What is the automatic stay?

Residents of Mississippi who file bankruptcy will be subject to a body of federal law called the Bankruptcy Code. If a person files a consumer bankruptcy to discharge mainly consumer and household debts, an automatic stay is issued by the Bankruptcy Court that immediately stops all collection activity against the debtor. In that situation, what happens to a loan account where the debtor has a co-signer or guarantor, such as a parent with good credit, who signed to assure payment of the loan?

Normally, the creditor is entitled to go after the co-signer even if there is an automatic stay forbidding collection against the primary debtor. The automatic stay does protect the co-signer in a Chapter 7 liquidation bankruptcy. However, if the debtor files under Chapter 13, which is essentially a payment plan, there is a “co-debtor stay” that protects the co-signer from collection activities.

The purpose for the co-debtor stay in Chapter 13 is that it is presumed that the loan will be paid in the Chapter 13 plan and the creditor will thus have no pressing need to go after the co-signer. However, there are exceptions to the co-debtor stay in Chapter 13. One of the main exceptions is where the Chapter 13 plan does not offer to pay the subject loan or where it intends to pay only pennies on the dollar.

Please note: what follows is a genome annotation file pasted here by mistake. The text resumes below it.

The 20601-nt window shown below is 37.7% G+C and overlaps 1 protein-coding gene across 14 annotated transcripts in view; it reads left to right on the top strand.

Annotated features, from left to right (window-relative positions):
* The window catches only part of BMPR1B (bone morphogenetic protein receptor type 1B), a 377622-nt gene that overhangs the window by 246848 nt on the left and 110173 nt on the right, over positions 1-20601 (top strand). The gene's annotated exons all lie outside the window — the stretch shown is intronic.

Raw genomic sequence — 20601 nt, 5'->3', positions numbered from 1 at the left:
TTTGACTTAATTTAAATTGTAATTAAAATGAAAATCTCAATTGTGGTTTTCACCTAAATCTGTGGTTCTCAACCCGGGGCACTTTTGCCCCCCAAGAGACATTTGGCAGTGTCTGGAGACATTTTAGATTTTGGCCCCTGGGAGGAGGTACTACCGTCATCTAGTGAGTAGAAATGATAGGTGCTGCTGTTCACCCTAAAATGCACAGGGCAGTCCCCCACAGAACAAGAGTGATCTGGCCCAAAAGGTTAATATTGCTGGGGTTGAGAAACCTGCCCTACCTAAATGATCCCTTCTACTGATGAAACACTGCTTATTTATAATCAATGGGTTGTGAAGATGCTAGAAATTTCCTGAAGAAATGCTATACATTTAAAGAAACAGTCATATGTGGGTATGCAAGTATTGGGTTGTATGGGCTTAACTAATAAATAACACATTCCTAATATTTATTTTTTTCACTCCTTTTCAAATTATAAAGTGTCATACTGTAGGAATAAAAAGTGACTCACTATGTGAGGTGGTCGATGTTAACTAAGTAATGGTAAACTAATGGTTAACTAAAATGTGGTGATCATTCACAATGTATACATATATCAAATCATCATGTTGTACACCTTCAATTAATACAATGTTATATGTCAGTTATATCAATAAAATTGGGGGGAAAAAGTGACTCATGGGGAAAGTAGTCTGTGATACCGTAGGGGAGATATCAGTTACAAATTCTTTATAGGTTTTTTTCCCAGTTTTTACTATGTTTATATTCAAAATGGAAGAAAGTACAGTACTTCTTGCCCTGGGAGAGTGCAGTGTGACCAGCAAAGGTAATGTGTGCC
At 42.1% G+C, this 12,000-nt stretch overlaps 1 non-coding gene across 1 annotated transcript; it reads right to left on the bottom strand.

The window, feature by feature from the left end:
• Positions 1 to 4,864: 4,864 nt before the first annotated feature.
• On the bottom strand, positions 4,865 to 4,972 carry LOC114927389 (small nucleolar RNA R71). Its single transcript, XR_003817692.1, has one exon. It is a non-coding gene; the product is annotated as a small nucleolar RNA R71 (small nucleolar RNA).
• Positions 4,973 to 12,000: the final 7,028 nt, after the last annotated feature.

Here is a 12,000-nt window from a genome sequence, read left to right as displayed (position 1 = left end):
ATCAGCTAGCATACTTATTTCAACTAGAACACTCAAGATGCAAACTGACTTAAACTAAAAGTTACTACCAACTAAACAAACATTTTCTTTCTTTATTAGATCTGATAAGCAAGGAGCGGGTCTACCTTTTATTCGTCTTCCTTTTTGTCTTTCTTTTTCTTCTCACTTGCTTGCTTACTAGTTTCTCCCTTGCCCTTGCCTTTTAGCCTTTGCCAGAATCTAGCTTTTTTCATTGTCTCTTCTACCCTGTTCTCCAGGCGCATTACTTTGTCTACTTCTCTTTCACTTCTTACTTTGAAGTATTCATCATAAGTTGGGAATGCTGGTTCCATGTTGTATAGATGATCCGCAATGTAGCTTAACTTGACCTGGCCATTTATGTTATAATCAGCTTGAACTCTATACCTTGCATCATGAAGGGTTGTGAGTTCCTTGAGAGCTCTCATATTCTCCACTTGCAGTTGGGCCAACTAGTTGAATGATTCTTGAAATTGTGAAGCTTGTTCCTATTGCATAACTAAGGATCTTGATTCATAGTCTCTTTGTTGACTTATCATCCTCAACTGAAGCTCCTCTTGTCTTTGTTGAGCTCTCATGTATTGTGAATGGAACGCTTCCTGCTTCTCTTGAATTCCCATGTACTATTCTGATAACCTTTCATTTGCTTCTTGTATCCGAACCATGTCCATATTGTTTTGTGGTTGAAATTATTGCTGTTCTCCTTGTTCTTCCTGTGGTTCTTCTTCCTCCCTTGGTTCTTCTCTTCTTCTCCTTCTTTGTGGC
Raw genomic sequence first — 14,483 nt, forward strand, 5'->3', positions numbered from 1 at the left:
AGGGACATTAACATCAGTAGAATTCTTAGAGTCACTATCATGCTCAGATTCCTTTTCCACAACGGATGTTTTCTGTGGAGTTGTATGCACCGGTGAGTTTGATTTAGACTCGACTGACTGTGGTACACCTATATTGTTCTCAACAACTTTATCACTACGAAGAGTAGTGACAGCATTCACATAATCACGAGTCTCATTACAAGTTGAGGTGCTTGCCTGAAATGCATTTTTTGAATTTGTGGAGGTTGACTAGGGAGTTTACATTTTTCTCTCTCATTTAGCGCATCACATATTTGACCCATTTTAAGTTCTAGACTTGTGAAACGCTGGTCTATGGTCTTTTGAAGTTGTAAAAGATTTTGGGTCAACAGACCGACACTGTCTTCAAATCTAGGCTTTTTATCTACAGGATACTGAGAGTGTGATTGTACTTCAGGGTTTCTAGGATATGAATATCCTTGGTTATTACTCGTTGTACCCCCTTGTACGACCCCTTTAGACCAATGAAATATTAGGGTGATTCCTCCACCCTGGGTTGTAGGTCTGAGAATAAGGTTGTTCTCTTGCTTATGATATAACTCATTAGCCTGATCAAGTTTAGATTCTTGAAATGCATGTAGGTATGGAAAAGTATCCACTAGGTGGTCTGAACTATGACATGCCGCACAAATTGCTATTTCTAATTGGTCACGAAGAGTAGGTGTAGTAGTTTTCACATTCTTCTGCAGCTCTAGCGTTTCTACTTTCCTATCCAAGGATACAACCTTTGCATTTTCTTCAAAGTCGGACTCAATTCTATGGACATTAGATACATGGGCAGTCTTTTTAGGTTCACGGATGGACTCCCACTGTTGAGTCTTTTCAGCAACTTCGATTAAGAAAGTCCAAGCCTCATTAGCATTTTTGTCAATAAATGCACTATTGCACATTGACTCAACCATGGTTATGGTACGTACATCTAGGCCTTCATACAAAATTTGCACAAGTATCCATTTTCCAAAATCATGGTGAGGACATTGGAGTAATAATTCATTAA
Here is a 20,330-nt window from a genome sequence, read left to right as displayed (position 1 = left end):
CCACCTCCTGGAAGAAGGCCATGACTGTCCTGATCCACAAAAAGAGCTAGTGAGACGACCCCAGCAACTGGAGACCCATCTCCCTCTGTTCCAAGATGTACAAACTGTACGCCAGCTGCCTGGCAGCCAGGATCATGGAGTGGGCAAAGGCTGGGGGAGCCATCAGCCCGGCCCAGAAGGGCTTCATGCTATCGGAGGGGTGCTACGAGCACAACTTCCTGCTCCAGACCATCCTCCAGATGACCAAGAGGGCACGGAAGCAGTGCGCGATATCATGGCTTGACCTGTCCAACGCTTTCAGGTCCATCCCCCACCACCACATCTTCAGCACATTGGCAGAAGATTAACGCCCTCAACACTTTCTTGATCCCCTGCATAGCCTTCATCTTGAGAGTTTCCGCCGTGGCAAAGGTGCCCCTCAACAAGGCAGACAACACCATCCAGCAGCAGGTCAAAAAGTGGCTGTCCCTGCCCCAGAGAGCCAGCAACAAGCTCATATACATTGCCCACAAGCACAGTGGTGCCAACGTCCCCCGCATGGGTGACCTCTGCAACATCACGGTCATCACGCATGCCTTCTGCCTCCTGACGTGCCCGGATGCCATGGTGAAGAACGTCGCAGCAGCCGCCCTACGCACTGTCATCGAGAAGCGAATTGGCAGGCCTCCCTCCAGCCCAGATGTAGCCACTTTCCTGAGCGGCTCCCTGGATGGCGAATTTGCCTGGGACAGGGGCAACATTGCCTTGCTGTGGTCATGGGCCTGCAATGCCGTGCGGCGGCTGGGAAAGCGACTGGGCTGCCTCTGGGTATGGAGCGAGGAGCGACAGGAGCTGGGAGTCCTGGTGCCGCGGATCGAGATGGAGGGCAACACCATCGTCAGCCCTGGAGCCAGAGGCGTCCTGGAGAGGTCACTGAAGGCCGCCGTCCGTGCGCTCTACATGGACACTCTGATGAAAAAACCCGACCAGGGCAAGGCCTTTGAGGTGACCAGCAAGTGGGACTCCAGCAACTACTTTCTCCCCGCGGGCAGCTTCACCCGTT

In such cases, the creditor may appear before the Bankruptcy Court and request relief from the co-debtor stay. If the statutory requirements are met for any of the exceptions stated in the Bankruptcy Code, the court will sign an order authorizing the creditor to pursue collection against the co-signer. The only way to be certain what strategy can be followed in co-signer or guarantor situations is to obtain a consultation with an experienced consumer bankruptcy attorney. A seasoned bankruptcy lawyer in Mississippi will explain all of the options, rights, strategies and duties that may apply in the context of a co-signer issue in a potential bankruptcy filing.

Source: marinij.com, “Consumer tip for the week of March 15: Cosigning a loan is a risky business“, March 21, 2016

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